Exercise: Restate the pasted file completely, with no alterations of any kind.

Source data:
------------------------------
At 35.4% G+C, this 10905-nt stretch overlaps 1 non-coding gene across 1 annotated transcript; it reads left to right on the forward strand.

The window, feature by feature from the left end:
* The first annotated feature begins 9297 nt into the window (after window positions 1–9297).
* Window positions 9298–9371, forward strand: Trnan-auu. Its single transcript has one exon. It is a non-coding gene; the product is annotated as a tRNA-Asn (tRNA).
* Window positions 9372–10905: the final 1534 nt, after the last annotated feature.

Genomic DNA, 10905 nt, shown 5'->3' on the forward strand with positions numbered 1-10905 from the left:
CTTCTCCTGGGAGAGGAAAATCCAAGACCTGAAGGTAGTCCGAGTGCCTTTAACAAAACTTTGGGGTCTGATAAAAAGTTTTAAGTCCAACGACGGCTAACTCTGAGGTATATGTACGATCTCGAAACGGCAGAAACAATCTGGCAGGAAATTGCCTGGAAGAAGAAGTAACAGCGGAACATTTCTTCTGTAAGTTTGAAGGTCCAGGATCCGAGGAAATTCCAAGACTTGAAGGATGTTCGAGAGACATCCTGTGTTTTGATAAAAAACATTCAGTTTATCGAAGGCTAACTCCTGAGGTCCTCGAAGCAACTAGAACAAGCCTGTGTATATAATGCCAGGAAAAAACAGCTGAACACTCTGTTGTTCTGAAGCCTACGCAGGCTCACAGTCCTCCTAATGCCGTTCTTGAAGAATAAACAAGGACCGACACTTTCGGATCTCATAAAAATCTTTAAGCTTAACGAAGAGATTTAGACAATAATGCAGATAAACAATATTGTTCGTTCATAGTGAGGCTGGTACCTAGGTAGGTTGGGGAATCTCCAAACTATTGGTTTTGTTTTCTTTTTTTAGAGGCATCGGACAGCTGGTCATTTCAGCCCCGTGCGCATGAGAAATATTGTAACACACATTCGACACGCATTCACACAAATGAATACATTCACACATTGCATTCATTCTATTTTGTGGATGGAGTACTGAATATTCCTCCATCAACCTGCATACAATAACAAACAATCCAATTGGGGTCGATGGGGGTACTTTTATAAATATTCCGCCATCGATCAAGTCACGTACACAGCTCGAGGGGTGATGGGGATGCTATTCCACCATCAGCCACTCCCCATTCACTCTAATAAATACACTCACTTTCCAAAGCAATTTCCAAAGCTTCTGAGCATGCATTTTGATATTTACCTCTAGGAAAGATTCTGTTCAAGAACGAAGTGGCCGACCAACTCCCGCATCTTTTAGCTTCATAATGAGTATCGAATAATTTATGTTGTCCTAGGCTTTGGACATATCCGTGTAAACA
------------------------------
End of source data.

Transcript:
At 35.4% G+C, this 10905-nt stretch overlaps 1 non-coding gene across 1 annotated transcript; it reads left to right on the forward strand.

The window, feature by feature from the left end:
* The first annotated feature begins 9297 nt into the window (after window positions 1–9297).
* Window positions 9298–9371, forward strand: Trnan-auu. Its single transcript has one exon. It is a non-coding gene; the product is annotated as a tRNA-Asn (tRNA).
* Window positions 9372–10905: the final 1534 nt, after the last annotated feature.

Genomic DNA, 10905 nt, shown 5'->3' on the forward strand with positions numbered 1-10905 from the left:
CTTCTCCTGGGAGAGGAAAATCCAAGACCTGAAGGTAGTCCGAGTGCCTTTAACAAAACTTTGGGGTCTGATAAAAAGTTTTAAGTCCAACGACGGCTAACTCTGAGGTATATGTACGATCTCGAAACGGCAGAAACAATCTGGCAGGAAATTGCCTGGAAGAAGAAGTAACAGCGGAACATTTCTTCTGTAAGTTTGAAGGTCCAGGATCCGAGGAAATTCCAAGACTTGAAGGATGTTCGAGAGACATCCTGTGTTTTGATAAAAAACATTCAGTTTATCGAAGGCTAACTCCTGAGGTCCTCGAAGCAACTAGAACAAGCCTGTGTATATAATGCCAGGAAAAAACAGCTGAACACTCTGTTGTTCTGAAGCCTACGCAGGCTCACAGTCCTCCTAATGCCGTTCTTGAAGAATAAACAAGGACCGACACTTTCGGATCTCATAAAAATCTTTAAGCTTAACGAAGAGATTTAGACAATAATGCAGATAAACAATATTGTTCGTTCATAGTGAGGCTGGTACCTAGGTAGGTTGGGGAATCTCCAAACTATTGGTTTTGTTTTCTTTTTTTAGAGGCATCGGACAGCTGGTCATTTCAGCCCCGTGCGCATGAGAAATATTGTAACACACATTCGACACGCATTCACACAAATGAATACATTCACACATTGCATTCATTCTATTTTGTGGATGGAGTACTGAATATTCCTCCATCAACCTGCATACAATAACAAACAATCCAATTGGGGTCGATGGGGGTACTTTTATAAATATTCCGCCATCGATCAAGTCACGTACACAGCTCGAGGGGTGATGGGGATGCTATTCCACCATCAGCCACTCCCCATTCACTCTAATAAATACACTCACTTTCCAAAGCAATTTCCAAAGCTTCTGAGCATGCATTTTGATATTTACCTCTAGGAAAGATTCTGTTCAAGAACGAAGTGGCCGACCAACTCCCGCATCTTTTAGCTTCATAATGAGTATCGAATAATTTATGTTGTCCTAGGCTTTGGACATATCCGTGTAAACA